Facebook Places: Taking Check-ins Global

So I’ve long thought that services like Gowalla and Foursquare (which allow you to “check-in” when you visit certain locations, see which of your friends me be there or see what special deals or services that location is offering) has a big hurdle in terms of widespread adoption. In short, there aren’t enough people using these esoteric little services yet to matter much.

But all that might be about to change with Facebook Places, which took the idea from Gowalla and Foursquare and made it automatically available to its hundreds of millions of users on Wednesday.

More thoughts, after the jump.

Now, you can use your Facebook mobile app to check-in somewhere; see which of your friends have been or are there; see what photos they might have taken or what comments they might have made there; and, of course, leave your own comments, photos, videos and other data. And that information becomes stored at that location, well, forever.

Not only can you check yourself in at a place, you can check your friends in as well.  So if I’m at the CD & Record Exchange and I see a friend there, I can check him in at that location as well. It works similar to tagging your friends in photos.

(You can disable that setting — “Friends can check me in to Places” — in your privacy settings. Note that it’s default setting is to allow people to check you in.)

Anyway, this could be the thing that takes check-ins to the big time in terms of widespread adoption. Crafty publishers and marketers will leverage this to do interesting things. Adventurous business owners will find a way to offer promotions and deals to encourage check-ins to drive real, physical traffic their way. News organizations might find a way to use this as another “citizen journalism” tool or a way to deliver hyper-local information to readers. There are lots of possibilities.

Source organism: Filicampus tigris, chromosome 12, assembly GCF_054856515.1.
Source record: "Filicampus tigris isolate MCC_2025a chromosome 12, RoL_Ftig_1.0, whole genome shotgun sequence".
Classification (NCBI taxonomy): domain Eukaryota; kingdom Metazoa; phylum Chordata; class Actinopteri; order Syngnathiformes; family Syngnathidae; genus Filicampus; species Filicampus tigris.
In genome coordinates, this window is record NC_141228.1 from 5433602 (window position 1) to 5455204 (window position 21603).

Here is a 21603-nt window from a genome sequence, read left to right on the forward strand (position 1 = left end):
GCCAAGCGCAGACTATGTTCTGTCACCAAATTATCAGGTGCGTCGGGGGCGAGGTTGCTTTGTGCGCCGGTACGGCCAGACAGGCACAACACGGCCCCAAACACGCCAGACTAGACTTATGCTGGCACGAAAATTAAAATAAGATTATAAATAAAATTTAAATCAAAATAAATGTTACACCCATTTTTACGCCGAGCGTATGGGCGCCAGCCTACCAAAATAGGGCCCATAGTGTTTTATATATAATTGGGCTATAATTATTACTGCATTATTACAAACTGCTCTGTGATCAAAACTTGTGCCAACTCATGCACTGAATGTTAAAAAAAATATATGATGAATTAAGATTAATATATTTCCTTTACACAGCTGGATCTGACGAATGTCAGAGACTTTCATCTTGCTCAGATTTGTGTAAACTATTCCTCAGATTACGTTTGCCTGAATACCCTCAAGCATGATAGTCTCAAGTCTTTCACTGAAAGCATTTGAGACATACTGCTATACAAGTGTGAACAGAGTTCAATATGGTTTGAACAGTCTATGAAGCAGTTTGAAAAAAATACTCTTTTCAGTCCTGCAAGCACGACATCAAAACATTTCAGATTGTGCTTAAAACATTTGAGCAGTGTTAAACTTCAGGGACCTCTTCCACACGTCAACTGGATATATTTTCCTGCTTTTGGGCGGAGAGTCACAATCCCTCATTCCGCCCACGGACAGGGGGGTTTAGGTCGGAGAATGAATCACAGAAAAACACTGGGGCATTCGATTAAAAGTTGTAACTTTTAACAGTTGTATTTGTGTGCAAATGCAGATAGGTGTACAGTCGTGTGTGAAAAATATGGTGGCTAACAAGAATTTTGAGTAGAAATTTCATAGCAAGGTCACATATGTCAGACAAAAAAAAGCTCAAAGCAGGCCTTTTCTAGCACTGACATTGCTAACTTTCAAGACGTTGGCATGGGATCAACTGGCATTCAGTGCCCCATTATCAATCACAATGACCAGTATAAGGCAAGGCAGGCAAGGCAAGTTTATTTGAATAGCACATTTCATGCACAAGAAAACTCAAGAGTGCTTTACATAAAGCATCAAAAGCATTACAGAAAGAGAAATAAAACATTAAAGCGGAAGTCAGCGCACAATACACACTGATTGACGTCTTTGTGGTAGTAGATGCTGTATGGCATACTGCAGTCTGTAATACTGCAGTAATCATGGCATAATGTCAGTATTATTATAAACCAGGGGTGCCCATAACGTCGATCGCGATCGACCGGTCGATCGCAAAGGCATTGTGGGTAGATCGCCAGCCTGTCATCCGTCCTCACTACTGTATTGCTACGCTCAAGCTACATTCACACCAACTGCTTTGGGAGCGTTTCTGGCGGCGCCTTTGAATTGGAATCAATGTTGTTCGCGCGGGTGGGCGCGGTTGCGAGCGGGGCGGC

Widespread adoption remains key. But niche use could be significant as well.

Say what you will about how Places affects competitors like Gowalla and Foursquare (who are actually in some vague way “partners” with Facebook on this roll out), the real clash happening here is between Facebook and Google, as each compete for your limited time.

Places also finds more pervasive ways to allow its members to be brand messengers among their myriad circles of friends.  This goes beyond seeding your message to a few key “influencers” with large followings; there are influencers in every social group, no matter how small. They key is reaching all of those influencers with brand messages. Put simply, it’s another new way to harness good ol’ fashioned word of mouth.

A final note: CNET notes that Facebook’s Places pitch shifts the rhetoric on check-in services from what we’ve been hearing from Foursquare and Gowalla. For Facebook, it’s not about immediacy or marketing — even though we all know that it is — but about aggregating and annotating events and experiences in the physical world.

Which can be really cool or really scary, depending on your point of view.


2 Responses

  1. Adoption of GeoSocial services is critical but as I’ve travelled to other cities I’ve seen how there were more people using these services than I thought.

    I’d assumed that GeoSocial was 12-18 months away from building a critical mass but with the introduction to Facebook places I think that timeline has been greatly accelerated.

    The most fascinating aspect of Facebook Places so far is seeing a large number of FB friends that had little to no percieved interest in Foursquare or Gowalla suddenly checking in.

    Love your final paragraph.

  2. Thanks Keith.

    I’ve been monitoring my group of friends to see how widespread the use is and have so far been very surprised. There’s of course the usual gang of early adopters, but there’s also folks I wouldn’t consider very social-media savvy checking in all over the place.

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